Second place in the discrimination awards goes to our own CBC. They’ve outdone themselves!, not for them a mere image box, their entire sign up process is a graphic! (So are their surveys!) For those of you unfamiliar with the details of screen reading software it can only read text. A graphic (picture, photo, jpeg etc.) is a graphic no matter what the graphic shows. The picture can be of text but it is still a picture and so a screen reader does not see it. Ten twelve years ago when so much less was known about accessibility it might have been understandable why many of these companies would have built inaccessible websites. I don’t think that goes for a government site, or an organization owned by a government, … they always have a much higher responsibility to be available and accessible to all their citizens and should be held to a higher standard. But then as I wrote to CBC, considering they only answer to the government of Canada who is happy to spend our tax dollars in fighting a court case to keep its websites inaccessible what can you expect? This is a great and wonderful country with much to love and admire in it. But there are moments when I am unable to help being ashamed of my government. What possible excuse can they offer in their defence, nothing can justify both the flagrant abuse of their own commitments to accessibility, or their spending our money in defending the indefensible. No website changes could come close to the cost of taking this case to, and appealing it in the Supreme Court. But with that as an example is it any wonder that others continue to pursue policies that exclude. These companies I was attempting to join claim to want the views and opinions of people to help marketers and governments make their decisions. It is very unpleasant to realize that the narrow mindedness of this society goes so deep that because I do not have physical sight my opinion not only doesn’t count, it is not even wanted. I and every other adult blind Canadian function in most ways as sighted Canadians do. We do groceries, cook meals and eat at restaurants, own pets, live in houses and apartments alone and with others, raise children, have grand children, go on trips, vote, pay taxes, bank on and off line, have credit cards (and doubtless some have debts), go to work, celebrate family occasions and special holidays. In short, we are customers employees and even employers, we spend our money and pay our utilities, and do all the things that entitle the sighted world to an opinion worth hearing. But so deeply engrained is this attitude toward us that large companies feel able to allow their representatives to tell us we weren’t wanted anyway.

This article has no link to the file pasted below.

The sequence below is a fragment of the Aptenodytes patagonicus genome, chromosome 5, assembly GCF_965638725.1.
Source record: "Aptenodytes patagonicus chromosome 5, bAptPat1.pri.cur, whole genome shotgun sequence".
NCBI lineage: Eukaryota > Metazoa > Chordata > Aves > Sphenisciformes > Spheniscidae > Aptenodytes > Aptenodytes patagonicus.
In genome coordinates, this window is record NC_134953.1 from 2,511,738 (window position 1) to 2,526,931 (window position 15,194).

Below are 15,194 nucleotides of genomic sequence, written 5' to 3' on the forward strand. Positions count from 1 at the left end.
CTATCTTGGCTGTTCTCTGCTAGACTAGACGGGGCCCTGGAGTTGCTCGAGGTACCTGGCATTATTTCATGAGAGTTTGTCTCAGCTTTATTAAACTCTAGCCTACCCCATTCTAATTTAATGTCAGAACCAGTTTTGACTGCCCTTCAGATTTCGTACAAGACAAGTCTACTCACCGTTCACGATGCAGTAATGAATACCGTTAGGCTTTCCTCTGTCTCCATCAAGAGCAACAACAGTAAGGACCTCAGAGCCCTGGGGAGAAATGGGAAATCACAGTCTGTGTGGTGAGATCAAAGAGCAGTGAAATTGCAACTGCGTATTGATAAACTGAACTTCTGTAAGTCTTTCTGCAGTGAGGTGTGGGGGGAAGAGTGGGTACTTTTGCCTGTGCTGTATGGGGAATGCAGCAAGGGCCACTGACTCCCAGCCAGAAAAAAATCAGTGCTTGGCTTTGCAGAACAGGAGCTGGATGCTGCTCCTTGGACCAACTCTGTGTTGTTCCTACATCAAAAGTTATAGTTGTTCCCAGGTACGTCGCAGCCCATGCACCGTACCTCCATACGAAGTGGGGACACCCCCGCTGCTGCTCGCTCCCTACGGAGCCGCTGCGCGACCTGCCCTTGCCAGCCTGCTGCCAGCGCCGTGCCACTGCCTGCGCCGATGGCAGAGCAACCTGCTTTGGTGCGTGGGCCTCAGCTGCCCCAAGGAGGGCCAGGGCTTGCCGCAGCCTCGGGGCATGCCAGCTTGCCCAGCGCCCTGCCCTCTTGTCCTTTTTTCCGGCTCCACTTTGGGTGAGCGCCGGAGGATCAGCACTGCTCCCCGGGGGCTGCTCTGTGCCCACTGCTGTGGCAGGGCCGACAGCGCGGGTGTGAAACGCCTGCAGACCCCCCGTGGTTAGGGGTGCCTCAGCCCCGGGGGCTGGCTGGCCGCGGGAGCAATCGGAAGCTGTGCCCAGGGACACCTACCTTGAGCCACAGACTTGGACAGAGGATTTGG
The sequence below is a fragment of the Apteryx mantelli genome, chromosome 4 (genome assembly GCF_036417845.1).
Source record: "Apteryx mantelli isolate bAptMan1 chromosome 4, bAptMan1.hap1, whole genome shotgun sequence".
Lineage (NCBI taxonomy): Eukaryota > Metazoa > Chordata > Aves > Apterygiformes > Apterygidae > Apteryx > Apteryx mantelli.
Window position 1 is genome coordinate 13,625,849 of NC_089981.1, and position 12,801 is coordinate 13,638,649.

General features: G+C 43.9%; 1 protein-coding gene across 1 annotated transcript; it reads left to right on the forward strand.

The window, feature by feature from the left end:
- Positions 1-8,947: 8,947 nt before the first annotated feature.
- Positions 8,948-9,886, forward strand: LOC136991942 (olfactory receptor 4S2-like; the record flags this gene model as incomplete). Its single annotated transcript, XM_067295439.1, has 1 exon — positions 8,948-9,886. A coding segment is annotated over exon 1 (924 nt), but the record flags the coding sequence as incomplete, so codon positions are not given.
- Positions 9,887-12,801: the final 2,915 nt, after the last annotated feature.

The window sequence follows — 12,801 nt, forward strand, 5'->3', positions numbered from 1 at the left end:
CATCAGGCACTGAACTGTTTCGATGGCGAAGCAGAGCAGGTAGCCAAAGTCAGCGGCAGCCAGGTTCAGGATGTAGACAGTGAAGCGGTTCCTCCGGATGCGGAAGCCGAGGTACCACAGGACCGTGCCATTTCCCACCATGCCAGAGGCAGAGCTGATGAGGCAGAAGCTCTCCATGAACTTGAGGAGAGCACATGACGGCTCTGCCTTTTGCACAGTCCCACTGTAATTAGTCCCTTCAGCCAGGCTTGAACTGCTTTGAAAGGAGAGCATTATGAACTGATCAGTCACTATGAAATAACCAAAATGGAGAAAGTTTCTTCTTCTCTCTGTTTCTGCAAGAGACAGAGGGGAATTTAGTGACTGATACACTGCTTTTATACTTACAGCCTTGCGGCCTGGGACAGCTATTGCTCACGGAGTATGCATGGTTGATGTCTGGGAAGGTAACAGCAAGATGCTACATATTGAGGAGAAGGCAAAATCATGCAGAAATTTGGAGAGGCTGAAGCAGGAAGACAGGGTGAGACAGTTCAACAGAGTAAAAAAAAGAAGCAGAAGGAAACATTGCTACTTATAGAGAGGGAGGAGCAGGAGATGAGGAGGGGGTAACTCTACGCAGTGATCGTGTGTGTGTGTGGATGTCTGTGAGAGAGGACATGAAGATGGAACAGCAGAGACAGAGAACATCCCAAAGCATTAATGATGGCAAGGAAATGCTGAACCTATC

I don’t suffer from a high opinion of human nature, but this past week has made even me feel that I still over rate the progress we some times appear to have made.